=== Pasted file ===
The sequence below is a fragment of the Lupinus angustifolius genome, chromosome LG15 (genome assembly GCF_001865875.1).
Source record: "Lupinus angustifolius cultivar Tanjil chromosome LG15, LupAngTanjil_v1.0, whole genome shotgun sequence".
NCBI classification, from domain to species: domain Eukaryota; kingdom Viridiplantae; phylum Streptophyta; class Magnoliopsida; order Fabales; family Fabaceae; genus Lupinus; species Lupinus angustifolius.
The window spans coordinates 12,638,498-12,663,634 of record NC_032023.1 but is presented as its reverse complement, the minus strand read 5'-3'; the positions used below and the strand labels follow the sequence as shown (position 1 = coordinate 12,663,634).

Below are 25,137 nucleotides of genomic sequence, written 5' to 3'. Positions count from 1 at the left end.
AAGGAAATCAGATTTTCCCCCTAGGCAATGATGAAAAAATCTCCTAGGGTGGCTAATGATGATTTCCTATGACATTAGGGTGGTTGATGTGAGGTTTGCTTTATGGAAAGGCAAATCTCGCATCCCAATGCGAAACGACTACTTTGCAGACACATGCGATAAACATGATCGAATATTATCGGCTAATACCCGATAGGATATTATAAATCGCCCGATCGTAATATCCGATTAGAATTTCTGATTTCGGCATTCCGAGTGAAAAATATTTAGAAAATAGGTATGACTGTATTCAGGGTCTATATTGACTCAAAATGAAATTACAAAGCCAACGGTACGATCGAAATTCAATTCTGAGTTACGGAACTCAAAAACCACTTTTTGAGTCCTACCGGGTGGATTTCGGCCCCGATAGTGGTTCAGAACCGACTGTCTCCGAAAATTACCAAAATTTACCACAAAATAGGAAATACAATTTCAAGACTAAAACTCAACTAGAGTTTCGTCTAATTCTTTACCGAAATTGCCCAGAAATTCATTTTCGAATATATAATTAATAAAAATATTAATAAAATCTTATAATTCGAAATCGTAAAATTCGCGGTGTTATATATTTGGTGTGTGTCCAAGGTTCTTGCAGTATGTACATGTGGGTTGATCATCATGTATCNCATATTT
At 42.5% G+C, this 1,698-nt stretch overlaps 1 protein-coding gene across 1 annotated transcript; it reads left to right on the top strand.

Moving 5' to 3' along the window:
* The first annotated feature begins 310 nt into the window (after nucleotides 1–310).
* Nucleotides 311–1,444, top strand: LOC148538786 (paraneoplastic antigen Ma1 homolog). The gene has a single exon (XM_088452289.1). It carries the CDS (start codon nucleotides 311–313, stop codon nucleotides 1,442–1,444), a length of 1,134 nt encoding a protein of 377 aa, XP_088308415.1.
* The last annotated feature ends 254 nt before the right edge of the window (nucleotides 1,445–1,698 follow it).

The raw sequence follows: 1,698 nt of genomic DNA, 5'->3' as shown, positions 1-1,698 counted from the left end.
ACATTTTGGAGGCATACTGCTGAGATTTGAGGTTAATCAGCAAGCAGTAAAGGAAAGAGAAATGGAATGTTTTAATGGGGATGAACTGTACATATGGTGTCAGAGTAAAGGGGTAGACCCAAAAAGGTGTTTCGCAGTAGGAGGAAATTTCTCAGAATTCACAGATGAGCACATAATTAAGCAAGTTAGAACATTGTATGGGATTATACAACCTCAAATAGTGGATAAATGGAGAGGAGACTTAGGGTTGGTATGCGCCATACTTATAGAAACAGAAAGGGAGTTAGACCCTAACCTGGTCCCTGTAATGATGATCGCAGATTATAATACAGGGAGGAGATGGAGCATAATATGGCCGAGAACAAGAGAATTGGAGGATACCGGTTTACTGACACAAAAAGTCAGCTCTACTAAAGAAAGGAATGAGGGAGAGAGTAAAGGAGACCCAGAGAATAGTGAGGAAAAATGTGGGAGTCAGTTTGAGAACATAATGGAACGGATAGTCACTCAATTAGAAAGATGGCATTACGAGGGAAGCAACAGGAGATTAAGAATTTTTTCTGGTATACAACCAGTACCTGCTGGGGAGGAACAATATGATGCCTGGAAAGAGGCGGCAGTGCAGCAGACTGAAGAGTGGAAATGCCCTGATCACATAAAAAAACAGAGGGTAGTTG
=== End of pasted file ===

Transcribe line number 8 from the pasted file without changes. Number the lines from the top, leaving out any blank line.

Moving 5' to 3' along the window: